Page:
deviations away from the sample mean is [.3489 - 2(.08), .3489 + 2(.08)] = [.1889,
.5089]. What could you say about the percentage of observations that will fall in this

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Part III (21 points). For questions 15-21 please refer to the following information.

In a three-year study of cocaine addiction by D. M. Barnes as reported in the article
"Breaking the cycle of addiction" which appeared in Science, 241(1988), pp. 1029-1030,
72 chronic cocaine users were either given the antidepressant desipramine, lithium (the
standard drug to treat cocaine addiction), or a placebo. The 72 subjects were randomly
divided into three equal groups. The purpose of the study was to determine whether
giving a cocaine addict an antidepressant will help in breaking the addiction. The
following table presents the result of the study.

Cocaine Relapse?
Yes                            No
Desipramine                         10                             14
Lithium                           18                              6
Placebo                           20                              4
Total                            48                             24

15. Compare the relapse rate for the three groups. Which among desipramine, lithium, or
placebo is most effective in lowering the relapse rate among cocaine addicts?

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16. Consider the experiment of choosing at random one of the subjects in the above study
and then determining the treatment given (which is either desipramine, lithium, or
placebo) and observing whether the subject has a relapse. The sample space of this
experiment is:

S = {(Desipramine, Yes), (Desipramine, No), (Lithium, Yes), (Lithium, No),
(Placebo, Yes), (Placebo, No)}

What would be the appropriate probabilities to assign to these six outcomes in this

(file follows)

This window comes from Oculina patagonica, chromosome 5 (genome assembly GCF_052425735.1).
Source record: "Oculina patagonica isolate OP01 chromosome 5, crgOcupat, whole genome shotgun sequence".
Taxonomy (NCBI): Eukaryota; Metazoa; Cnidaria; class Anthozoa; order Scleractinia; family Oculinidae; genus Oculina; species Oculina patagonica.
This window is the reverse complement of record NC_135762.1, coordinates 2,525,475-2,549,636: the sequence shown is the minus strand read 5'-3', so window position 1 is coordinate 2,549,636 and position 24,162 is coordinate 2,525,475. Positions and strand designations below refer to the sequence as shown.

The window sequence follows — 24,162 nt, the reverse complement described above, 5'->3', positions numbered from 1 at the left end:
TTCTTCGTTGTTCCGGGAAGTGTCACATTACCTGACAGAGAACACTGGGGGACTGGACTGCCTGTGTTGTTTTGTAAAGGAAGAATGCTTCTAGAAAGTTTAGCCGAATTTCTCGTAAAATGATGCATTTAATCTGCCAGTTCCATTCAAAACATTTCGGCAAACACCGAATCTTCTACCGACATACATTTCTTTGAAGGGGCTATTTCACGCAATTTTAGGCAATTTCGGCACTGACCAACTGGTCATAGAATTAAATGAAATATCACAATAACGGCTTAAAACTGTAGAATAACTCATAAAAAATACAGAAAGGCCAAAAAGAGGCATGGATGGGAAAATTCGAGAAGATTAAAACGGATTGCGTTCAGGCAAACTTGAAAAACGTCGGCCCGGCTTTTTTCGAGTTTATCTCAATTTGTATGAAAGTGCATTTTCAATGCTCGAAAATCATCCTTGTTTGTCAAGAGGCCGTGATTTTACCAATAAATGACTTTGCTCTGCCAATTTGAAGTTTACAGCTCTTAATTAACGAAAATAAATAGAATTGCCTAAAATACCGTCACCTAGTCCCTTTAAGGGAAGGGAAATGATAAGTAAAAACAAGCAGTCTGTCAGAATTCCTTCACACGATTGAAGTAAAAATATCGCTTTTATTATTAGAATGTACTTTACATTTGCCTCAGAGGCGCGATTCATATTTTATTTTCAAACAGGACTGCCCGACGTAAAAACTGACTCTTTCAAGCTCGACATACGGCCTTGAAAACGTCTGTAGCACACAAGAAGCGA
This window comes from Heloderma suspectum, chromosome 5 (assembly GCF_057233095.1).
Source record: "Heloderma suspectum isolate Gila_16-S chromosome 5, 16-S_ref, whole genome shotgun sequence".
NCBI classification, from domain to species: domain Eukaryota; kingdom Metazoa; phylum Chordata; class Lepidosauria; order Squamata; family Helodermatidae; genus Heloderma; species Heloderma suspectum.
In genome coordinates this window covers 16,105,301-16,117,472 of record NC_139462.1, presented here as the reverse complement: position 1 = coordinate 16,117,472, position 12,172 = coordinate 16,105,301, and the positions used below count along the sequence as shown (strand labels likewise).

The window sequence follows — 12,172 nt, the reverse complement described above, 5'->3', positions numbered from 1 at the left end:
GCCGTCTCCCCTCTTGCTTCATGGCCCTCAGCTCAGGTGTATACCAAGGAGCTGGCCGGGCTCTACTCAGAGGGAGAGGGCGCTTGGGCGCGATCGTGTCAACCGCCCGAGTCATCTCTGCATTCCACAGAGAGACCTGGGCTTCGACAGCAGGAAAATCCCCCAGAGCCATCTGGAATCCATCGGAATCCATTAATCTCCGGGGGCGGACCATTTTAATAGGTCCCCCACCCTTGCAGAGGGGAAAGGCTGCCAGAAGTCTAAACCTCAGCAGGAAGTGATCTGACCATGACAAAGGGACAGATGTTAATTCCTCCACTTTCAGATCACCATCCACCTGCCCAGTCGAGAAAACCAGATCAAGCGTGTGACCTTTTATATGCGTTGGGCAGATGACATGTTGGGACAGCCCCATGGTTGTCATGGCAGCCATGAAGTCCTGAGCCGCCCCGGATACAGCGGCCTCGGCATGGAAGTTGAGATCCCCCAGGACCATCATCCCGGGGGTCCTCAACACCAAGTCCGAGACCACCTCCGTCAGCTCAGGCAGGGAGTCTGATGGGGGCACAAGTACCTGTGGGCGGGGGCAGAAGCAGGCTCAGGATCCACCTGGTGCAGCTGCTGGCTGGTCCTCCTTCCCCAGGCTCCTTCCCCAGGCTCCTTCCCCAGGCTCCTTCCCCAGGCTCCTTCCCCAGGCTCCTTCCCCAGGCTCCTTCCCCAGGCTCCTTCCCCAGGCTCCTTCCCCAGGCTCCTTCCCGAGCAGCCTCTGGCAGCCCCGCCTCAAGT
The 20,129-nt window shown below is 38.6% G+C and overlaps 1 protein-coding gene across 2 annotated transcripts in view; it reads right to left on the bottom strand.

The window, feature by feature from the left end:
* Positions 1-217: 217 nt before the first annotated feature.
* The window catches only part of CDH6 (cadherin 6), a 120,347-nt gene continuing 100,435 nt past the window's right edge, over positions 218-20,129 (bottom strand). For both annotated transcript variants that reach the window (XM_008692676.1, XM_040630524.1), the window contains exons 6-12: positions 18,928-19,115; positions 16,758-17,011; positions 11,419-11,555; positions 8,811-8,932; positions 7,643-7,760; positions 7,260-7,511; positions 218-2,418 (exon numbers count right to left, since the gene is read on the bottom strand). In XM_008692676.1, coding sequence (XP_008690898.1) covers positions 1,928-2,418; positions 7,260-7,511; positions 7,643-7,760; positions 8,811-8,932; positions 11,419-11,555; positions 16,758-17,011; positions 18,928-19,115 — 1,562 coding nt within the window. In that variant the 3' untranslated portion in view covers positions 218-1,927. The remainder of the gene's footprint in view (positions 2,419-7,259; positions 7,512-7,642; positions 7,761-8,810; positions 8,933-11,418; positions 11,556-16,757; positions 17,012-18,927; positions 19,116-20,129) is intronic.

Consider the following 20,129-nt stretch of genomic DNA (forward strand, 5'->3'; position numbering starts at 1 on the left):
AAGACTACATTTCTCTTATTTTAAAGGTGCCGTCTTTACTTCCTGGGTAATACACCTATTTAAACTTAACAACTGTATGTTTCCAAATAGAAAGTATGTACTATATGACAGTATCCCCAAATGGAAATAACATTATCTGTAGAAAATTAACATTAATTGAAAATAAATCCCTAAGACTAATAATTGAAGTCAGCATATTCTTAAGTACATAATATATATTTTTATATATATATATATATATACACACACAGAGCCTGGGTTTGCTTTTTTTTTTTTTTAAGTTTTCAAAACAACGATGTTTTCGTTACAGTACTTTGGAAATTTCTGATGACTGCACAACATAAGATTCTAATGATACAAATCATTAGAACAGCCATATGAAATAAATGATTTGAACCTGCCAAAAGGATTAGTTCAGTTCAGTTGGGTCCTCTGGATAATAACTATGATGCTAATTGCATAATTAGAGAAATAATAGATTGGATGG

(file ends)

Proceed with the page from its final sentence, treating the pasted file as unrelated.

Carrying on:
sample space. Note that these probabilities should be based on the number of
individuals in the different cells of the table and the overall total.

17. Define event A to be the event that "Desipramine" was assigned, and B be the event
that the subject had a relapse. What are P(A) and P(B)?

18. Find P(A or B), that is, the probability that either A or B occurs.

19. Find P(B|A), the conditional probability of B given A.

20. Are events A and B independent? Provide a reason for your answer.

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21. Find the probabilities

a) P(Desipramine was assigned | B); and
b) P(Lithium was assigned | B).

Based on these probabilities, if you are given the information that the subject had a
relapse, is it more likely that the subject was assigned desipramine or lithium?

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Part IV (12 points). For questions 22-24 please refer to the following information.

ELISA tests are used to screen donated blood for the presence of the AIDS virus. The test
actually detects antibodies, substances that the body produces when the virus is present.
If the antibodies are present, ELISA is positive with probability of .997 and negative with
probability of .003. If the blood being tested is not contaminated with AIDS antibodies,
ELISA gives a positive result with probability of .015 and a negative result with
probability of .985. Assume that 1% of a large population carries the AIDS antibody in
their blood. Suppose that one individual is randomly chosen from this population.

22. Draw a tree diagram which depicts the outcomes of this two-step experiment, with